In this series of reports on the globalization of ayahuasca and impacts on the Amazon forest, Brazilian journalist and writer Carlos Minuano investigates how the advance of studies in the therapeutic potential of ayahuasca is driving a new wave of psychedelic tourism in Peru and Brazil. This wave is affecting Indigenous peoples and even the plants that make up the ayahuasca beverage.
Recent experiments attest to the antidepressant and anxiolytic potential of ayahuasca, a psychoactive beverage used for thousands of years by Indigenous peoples in the Amazon and for decades by Brazilian religious sects, such as Santo Daime and União do Vegetal.
Despite being a positive development for people with mental health needs, the possible medicalization of ayahuasca and the expansion of its use in therapeutic and religious contexts has serious impacts on the Amazon region.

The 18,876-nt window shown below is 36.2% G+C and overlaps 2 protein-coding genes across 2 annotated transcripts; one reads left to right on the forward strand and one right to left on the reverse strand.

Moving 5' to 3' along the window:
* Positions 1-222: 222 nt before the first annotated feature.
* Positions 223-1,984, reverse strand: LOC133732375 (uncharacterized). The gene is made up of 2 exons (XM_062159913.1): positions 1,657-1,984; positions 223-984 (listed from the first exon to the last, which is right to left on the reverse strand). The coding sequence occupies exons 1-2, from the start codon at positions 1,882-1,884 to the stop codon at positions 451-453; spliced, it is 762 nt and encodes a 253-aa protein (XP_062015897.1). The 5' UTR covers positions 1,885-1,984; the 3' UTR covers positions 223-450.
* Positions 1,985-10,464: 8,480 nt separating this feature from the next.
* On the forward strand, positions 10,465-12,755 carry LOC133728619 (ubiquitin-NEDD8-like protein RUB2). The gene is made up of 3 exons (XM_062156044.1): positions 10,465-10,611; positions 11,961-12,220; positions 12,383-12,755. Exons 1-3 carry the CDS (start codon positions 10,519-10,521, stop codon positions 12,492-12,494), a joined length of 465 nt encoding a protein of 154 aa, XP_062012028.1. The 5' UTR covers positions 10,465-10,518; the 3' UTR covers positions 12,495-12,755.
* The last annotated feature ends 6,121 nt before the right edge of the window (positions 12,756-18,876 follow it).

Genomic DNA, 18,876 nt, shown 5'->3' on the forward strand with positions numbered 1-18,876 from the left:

In cities of the Brazilian and Peruvian Amazon, the number of tourists from all over the world in search of healing and transcendence is growing. To meet the demand, many villages act as a hybrid of ayahuasca factories and tourist centers.
And the globalization of ayahuasca consumption is also threatening the sustainability of the plants used for its brew. Ayahuasca is prepared from the leaves of a shrub called chacrona (Psychotria viridis) and a vine known as jagube or mariri (Banisteriopsis caapi), two Amazonian plants. According to scientists, the increased extraction of these plants, exacerbated by deforestation, is approaching a point of no return.